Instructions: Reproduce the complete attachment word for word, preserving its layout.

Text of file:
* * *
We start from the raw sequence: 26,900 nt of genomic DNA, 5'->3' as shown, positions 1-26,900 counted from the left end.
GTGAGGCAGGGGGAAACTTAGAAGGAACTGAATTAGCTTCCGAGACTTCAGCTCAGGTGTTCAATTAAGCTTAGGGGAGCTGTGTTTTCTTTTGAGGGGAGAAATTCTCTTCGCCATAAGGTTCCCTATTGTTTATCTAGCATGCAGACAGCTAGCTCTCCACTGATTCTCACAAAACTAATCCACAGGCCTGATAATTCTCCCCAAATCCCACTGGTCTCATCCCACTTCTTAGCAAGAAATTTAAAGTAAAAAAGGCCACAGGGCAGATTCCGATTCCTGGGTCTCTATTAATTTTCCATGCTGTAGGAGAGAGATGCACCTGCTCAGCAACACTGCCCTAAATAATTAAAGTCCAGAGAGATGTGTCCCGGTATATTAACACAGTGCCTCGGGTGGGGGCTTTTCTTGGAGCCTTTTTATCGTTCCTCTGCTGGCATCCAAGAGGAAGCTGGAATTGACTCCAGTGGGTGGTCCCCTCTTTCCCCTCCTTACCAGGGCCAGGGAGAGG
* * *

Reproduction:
We start from the raw sequence: 26,900 nt of genomic DNA, 5'->3' as shown, positions 1-26,900 counted from the left end.
GTGAGGCAGGGGGAAACTTAGAAGGAACTGAATTAGCTTCCGAGACTTCAGCTCAGGTGTTCAATTAAGCTTAGGGGAGCTGTGTTTTCTTTTGAGGGGAGAAATTCTCTTCGCCATAAGGTTCCCTATTGTTTATCTAGCATGCAGACAGCTAGCTCTCCACTGATTCTCACAAAACTAATCCACAGGCCTGATAATTCTCCCCAAATCCCACTGGTCTCATCCCACTTCTTAGCAAGAAATTTAAAGTAAAAAAGGCCACAGGGCAGATTCCGATTCCTGGGTCTCTATTAATTTTCCATGCTGTAGGAGAGAGATGCACCTGCTCAGCAACACTGCCCTAAATAATTAAAGTCCAGAGAGATGTGTCCCGGTATATTAACACAGTGCCTCGGGTGGGGGCTTTTCTTGGAGCCTTTTTATCGTTCCTCTGCTGGCATCCAAGAGGAAGCTGGAATTGACTCCAGTGGGTGGTCCCCTCTTTCCCCTCCTTACCAGGGCCAGGGAGAGG